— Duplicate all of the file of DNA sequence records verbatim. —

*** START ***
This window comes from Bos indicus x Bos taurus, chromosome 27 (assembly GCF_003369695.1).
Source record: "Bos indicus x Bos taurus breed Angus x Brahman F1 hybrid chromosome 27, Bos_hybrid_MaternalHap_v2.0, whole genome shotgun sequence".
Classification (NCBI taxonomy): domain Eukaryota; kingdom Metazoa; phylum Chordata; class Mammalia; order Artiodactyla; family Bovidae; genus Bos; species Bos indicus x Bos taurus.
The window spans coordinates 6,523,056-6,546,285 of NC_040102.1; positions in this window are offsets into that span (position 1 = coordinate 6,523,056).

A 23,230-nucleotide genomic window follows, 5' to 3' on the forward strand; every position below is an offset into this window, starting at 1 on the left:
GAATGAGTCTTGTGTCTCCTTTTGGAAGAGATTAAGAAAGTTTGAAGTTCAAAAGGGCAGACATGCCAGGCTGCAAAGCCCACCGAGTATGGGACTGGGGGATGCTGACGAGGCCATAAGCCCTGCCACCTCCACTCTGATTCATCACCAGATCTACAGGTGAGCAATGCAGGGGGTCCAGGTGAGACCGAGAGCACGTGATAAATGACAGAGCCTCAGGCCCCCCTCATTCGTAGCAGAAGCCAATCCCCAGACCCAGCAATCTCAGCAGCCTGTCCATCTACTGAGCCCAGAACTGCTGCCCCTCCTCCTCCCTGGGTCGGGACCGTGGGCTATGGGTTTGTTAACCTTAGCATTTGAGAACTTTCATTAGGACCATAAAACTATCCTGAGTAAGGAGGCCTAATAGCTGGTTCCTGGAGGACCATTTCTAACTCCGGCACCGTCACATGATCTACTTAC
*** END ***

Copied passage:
This window comes from Bos indicus x Bos taurus, chromosome 27 (assembly GCF_003369695.1).
Source record: "Bos indicus x Bos taurus breed Angus x Brahman F1 hybrid chromosome 27, Bos_hybrid_MaternalHap_v2.0, whole genome shotgun sequence".
Classification (NCBI taxonomy): domain Eukaryota; kingdom Metazoa; phylum Chordata; class Mammalia; order Artiodactyla; family Bovidae; genus Bos; species Bos indicus x Bos taurus.
The window spans coordinates 6,523,056-6,546,285 of NC_040102.1; positions in this window are offsets into that span (position 1 = coordinate 6,523,056).

A 23,230-nucleotide genomic window follows, 5' to 3' on the forward strand; every position below is an offset into this window, starting at 1 on the left:
GAATGAGTCTTGTGTCTCCTTTTGGAAGAGATTAAGAAAGTTTGAAGTTCAAAAGGGCAGACATGCCAGGCTGCAAAGCCCACCGAGTATGGGACTGGGGGATGCTGACGAGGCCATAAGCCCTGCCACCTCCACTCTGATTCATCACCAGATCTACAGGTGAGCAATGCAGGGGGTCCAGGTGAGACCGAGAGCACGTGATAAATGACAGAGCCTCAGGCCCCCCTCATTCGTAGCAGAAGCCAATCCCCAGACCCAGCAATCTCAGCAGCCTGTCCATCTACTGAGCCCAGAACTGCTGCCCCTCCTCCTCCCTGGGTCGGGACCGTGGGCTATGGGTTTGTTAACCTTAGCATTTGAGAACTTTCATTAGGACCATAAAACTATCCTGAGTAAGGAGGCCTAATAGCTGGTTCCTGGAGGACCATTTCTAACTCCGGCACCGTCACATGATCTACTTAC